The title for this blog was inspired by an interview I heard this week on Youtube with a very famous language teacher who was known as the language teacher to the stars of Hollywood. This gentleman, now deceased, explained how he first started out teaching six-week classes in French, German and Italian but later perfected his teaching methods so that he could do the same thing in only three days.
It seems that this method was so effective that “A” list Hollywood stars, politicians and executives from major companies soon flocked to his schools in New York, Beverly Hills and London. He passed away in 2005 but his method is alive in a series of popular self-study courses.
Fast-forward to 2012. In the United Kingdom, a highly regarded language institute bearing the name of its founder gives two-day classes in French, Spanish, Italian and Mandarin. On the website there are glowing testimonials and widespread press coverage.
Here is what you will be able to do at the end of the two-day course:
“You will be able to formulate your own ideas and thoughts using that language. In short, you will be able to say what you want to say, when you want to say it.”
There is also a series of self-study courses along the same lines as those of of the “language teacher to the stars.”
I’m always intrigued by these claims about teaching a language in days. In my daily work, I see people who have been struggling for months or even years with French. Can all this be reduced to a few days with some revolutionary method?
And what is more intriguing is that both methods claim that learners do not have to memorize anything, nor do any exercises or study grammar at all!
For starters, let me say that I have not taken any classes with either individual or used their self-study courses. So, I can’t really comment on their methods. I’m more interested in the big picture here. What can be accomplished in two or three days?
I’m skeptical. Yes, I do believe that you can achieve a lot a two days, But will you be able to speak French fluently and accurately in two days? Well, that depends on how you define being able to speak a language. Voilà le problème.
Let me be cynical for a moment. To my knowledge, there are no examples on the Internet of either of these individuals actually speaking any of the 10 or 6 foreign languages that they claimed to have learned or taught themselves.
Neither are any of the glowing testimonials in any of the foreign languages. When I look at the list of the great stars who have paid fabulous sums of money to learn French, I have yet to see or hear any of them actually speaking the language.
When I meet somebody who claims to speak French, I usually say something like: “C’est formidable. Félicitations. Où avez-vous appris le français?”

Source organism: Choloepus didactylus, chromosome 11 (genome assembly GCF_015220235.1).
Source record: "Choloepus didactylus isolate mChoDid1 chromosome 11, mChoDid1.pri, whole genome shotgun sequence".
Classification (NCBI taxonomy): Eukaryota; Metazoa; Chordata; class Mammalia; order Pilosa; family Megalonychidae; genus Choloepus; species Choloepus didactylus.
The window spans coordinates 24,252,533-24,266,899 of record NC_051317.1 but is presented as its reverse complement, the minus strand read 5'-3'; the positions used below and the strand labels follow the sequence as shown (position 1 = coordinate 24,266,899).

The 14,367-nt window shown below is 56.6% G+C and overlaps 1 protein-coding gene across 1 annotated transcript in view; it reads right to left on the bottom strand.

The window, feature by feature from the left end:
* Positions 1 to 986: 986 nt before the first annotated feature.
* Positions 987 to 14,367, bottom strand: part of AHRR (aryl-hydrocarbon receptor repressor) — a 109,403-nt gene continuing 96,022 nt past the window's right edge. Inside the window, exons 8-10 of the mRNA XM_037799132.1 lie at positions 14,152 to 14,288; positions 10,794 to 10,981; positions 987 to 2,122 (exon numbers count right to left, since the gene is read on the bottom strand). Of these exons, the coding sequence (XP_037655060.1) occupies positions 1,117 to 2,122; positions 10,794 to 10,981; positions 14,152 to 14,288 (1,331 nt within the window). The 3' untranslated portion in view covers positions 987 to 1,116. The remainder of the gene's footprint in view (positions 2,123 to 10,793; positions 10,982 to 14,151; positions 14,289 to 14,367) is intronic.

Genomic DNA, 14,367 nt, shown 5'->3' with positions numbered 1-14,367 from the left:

To come back to the initial question, the crux of the matter is how one defines “speaking French.” There is no doubt that one can learn to speak “some” French or any language in two days. But is that the same as “speaking French?”
Since the issue here is one of semantics, one way to resolve the debate is to use some objective scale for measuring foreign language ability or proficiency.
All countries use some sort of rating system for testing language students. One of the best known is the Common European Framework for Reference or CEFR. This system uses a six-level scale: A1, A2, B1, B2, C1 and C2.
The interesting thing about this rating system is that it defines in relatively clear terms what a learner should be able to do at any given level. For example, at the beginner or A1 level, in terms of speaking, you should be able to:
“A1 Can understand and use familiar everyday expressions and very basic phrases aimed at the satisfaction of needs of a concrete type. Can introduce him/herself and others and can ask and answer questions about personal details such as where he/she lives, people he/she knows and things he/she has. Can interact in a simple way provided the other person talks slowly and clearly and is prepared to help.”
Can somebody reach this level in two days or about 12 hours of group instruction? It’s hard to believe. From what I see on the Internet, most specialists estimate that it takes around 60 to 75 hours of tuition to reach that level.
Personally, I do think that three days or 18 hours of private instruction would probably work.
Although I may question the possibility of learning to “speak” French in just two days, I should add that I believe that you can learn a lot in two days. If you disregard the marketing hype, here, in my opinion, is the real value of such a two-day program:
1. Give a broad overview of how the language works
2. Demystify the learning process
3. Instill confidence in the learner
4. Demonstrate the things that are easily learned
5. Point out the difficulties that will have to be overcome
6. Learn some easy and useful phrases
This is actually not all that bad for two days of effort in a stimulating and engaging atmosphere with some congenial participants. This is certainly more fun than some dreary evening class that stretches out for months.
To sum up my position: no, you are not going to speak French after two days, but you will probably end up feeling confident that you can eventually learn French if you really want to. And you’ll probably have a good time to boot.
Stanley Aléong is a polyglot, author, musician and language coach in French, English and Spanish. He likes to share his passion for languages and believes that anybody can learn to speak a foreign language well with the right methods and tools. He has also invented a cool visual learning tool called the Language Wall Chart Calendar that is based on his own learning experience. Reach him at firstname.lastname@example.org.